Inverse psoriasis appears as dry, red scaly patches in the folds of the skin, such as breasts and groin areas and armpits. Sweating can make this form of psoriasis worse.
This form of psoriasis can occur with other forms of psoriasis and can break out in single areas or cover your entire body.
“There are several types of pustular psoriasis, such as acrodermatitis continua of Hallopeau, but, in general, this condition causes pus-filled blisters to form on the skin,” Dr. Santos said. “Eventually, these blisters turn brown and crusty and peel off.”
Erythrodermic psoriasis is the most aggressive form of psoriasis that causes widespread peeling, burning, fever and inflammation. It messes with your normal body temperature and fluid balance and may lead to shivering and swelling in the feet or ankles.
Other similar-looking conditions to consider
If you believe you have any of the above symptoms of psoriasis, it’s best not to make guesses. Schedule a visit with your health care provider or a dermatologist who can properly diagnose and treat the condition.
However, if your symptoms don’t resemble any of these, here are some other diseases that are often confused with psoriasis.
Clinically known as atopic dermatitis, eczema is more prevalent than psoriasis and often appears on the backs of knees and elbows.
“The biggest difference between eczema and psoriasis is how eczema is triggered,” Dr. Santos said. “Eczema can be brought on by outside irritants, such as dust and food. In comparison, irritants generally will not trigger psoriasis.”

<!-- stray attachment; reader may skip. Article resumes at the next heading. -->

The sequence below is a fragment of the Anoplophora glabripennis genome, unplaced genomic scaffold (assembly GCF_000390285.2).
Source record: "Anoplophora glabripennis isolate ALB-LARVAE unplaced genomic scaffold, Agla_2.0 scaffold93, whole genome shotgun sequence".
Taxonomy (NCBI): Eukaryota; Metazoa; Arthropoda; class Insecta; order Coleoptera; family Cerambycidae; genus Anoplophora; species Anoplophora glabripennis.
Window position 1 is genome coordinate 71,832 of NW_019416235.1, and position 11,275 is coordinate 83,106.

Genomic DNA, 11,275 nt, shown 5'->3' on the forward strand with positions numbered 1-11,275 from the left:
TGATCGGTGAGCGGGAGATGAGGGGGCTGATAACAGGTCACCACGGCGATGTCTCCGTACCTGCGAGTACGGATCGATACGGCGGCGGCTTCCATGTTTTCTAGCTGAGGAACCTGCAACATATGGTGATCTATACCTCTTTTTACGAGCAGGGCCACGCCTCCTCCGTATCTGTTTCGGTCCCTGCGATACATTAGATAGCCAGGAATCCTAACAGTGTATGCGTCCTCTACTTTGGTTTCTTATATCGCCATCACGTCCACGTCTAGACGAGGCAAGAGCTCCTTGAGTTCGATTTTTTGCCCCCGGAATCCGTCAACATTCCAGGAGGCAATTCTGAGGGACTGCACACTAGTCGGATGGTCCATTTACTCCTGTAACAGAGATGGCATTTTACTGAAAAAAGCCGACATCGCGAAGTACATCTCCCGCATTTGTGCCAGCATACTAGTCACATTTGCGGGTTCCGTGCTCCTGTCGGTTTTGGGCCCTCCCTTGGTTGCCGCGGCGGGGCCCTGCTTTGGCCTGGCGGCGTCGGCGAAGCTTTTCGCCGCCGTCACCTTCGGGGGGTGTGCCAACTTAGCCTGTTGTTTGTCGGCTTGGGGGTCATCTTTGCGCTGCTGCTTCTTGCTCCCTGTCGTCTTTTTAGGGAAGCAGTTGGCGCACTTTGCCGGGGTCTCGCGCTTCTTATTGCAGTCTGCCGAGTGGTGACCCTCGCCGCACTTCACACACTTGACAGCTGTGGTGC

Lupus and psoriasis are both autoimmune diseases that can have flare-ups, but lupus is far less common and more severe as it can affect your internal organs. In addition, rashes from lupus aren’t typically itchy like they are for people with psoriasis.
Rosacea is also a chronic inflammatory condition that can cause patches of inflamed, itchy skin, but the biggest difference is where rashes occur.
“Rosacea is more common on the cheeks,” Dr. Santos said. “Another distinguishable difference between rosacea and psoriasis is that it is not uncommon to see blood vessels beneath the skin with rosacea.”
Shingles is caused by the same virus that brings on chickenpox, but it shares some symptoms with psoriasis. Like psoriasis, shingles can produce a red, blistering skin rash that may burn and itch. However, the biggest difference is that shingles is contagious for those who’ve never had chickenpox. While both conditions can affect large areas of the body, shingles often occurs on the torso, usually affecting one side of the body.
Ringworm shares similar symptoms with psoriasis, but its origin is different.
“Ringworm is a fungal infection, so you can acquire it in a number of ways — from dirt, pets and even contact with other people,” Dr. Santos said.
With the untrained eye, it can be hard to determine what skin condition you have. However, the diagnosis for psoriasis is straight forward and your health care provider or dermatologist can most appropriately diagnosis and treat your psoriasis by taking your medical history and examining your skin, scalp and nails. Rarely, will they require a small skin biopsy to diagnose psoriasis.